In Southeast Alaska, you travel a lot via overnight ferries. We’d pack onto the ferry with our team and pick up other teams along the way. That meant by the end of a ferry ride there were sometimes upwards of 100 kids from various towns all intermingled on the ferry. We’d bring sleeping bags and sleep all over the ferry, play cards, and eat in the ferry’s cafeteria.
Once we got to the town where the meet was held there were two options: either we were sent off in groups and housed by local families (that usually had a child in cross country, as well) or every team would stay in the local school for the weekend. We’d roll in and take over the gym floor. As you might imagine, these were essentially 100-person slumber parties. We would inevitably gain access to a projector for movies or horse around with any gym class equipment we could find. So you know, we were super well rested and prepared to run hard on meet day.
It’s funny how now, we try to control even the smallest variables. That wasn’t how I learned the sport, though, and it wasn’t how I first learned to love it. So in a lot of ways, I think I still carry that attitude with me. While I’m diligent with training and nutrition and recovery… if my bag gets lost or I have to skip a day of practice because my knee hurts, I know I’ll be okay.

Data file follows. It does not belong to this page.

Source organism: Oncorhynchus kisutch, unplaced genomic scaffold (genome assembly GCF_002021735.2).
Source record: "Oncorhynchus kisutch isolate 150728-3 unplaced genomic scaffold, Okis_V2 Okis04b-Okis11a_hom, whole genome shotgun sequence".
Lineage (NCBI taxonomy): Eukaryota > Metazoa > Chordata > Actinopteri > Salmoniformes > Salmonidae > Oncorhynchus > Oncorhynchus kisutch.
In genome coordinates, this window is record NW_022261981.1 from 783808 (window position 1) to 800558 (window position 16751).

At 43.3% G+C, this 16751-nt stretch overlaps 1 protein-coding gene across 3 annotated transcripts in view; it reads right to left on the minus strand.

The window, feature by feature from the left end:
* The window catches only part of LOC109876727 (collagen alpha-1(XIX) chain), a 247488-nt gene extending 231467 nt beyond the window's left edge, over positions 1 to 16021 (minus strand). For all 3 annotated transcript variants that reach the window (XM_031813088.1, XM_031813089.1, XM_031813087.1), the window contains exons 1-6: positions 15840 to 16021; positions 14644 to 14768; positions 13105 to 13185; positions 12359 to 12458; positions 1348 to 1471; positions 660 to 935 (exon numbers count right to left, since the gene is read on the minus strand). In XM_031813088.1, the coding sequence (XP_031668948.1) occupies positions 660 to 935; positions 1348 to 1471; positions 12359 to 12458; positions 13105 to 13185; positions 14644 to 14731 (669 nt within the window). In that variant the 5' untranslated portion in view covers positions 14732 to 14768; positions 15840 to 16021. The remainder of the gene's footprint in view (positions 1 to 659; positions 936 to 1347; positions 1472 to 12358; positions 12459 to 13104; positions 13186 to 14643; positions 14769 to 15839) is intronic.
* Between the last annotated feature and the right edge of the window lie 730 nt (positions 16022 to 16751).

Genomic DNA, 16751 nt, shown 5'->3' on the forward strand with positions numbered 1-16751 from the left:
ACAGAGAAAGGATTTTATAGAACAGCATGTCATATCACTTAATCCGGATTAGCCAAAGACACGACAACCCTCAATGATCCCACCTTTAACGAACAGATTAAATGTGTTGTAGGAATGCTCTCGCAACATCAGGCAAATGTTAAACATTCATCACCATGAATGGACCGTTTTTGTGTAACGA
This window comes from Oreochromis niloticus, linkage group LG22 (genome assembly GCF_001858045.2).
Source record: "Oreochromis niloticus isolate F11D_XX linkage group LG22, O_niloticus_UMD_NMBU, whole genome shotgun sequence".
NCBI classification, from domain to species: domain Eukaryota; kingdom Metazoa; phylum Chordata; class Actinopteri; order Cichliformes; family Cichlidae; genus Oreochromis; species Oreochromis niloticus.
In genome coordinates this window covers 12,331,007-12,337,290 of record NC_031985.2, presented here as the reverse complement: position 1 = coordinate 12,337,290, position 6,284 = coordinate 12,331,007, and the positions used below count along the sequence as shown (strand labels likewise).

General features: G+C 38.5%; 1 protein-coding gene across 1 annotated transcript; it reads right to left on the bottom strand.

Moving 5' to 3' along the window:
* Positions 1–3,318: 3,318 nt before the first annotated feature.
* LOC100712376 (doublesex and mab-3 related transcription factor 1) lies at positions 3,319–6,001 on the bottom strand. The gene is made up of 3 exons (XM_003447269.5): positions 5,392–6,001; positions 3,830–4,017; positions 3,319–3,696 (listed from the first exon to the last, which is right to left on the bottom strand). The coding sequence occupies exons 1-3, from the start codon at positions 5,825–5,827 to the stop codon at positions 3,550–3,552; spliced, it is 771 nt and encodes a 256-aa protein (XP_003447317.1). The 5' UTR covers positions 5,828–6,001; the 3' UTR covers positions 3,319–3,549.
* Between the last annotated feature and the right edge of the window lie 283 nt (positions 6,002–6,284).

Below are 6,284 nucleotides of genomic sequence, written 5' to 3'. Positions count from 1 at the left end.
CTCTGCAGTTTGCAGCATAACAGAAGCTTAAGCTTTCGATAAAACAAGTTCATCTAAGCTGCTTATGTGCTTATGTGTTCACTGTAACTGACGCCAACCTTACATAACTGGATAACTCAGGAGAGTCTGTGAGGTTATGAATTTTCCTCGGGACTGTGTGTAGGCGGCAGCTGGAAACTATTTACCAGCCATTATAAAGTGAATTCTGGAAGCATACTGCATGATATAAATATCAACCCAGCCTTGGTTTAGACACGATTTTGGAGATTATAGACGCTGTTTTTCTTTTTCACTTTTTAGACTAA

Running is still about community and connection. And clearly I run to see how far I can push myself and find what my athletic peak is – but that wasn’t why I started. I don’t feel like I carry the same weight of expectations as others in this sport. I have big ambitions, but I won’t fixate if on the day, things don’t go to plan. I can learn, move on, and be ready for another day.
A good example of this would be in the 2021 Olympic Trials. I had a good year leading up to it and made the final, coming in as a top contender for an Olympic spot in the steeplechase.
The race was not ideal and I ended up finishing in fifth. After the race, I found my partner, Justine, who made the Olympics in 2016 for France, crying because I hadn’t made it. When she asked if I was sad, I simply replied, ‘It sucks I didn’t make it but I ran as hard as I could out there.’ Why would I be sad? I had the best year I’d ever had!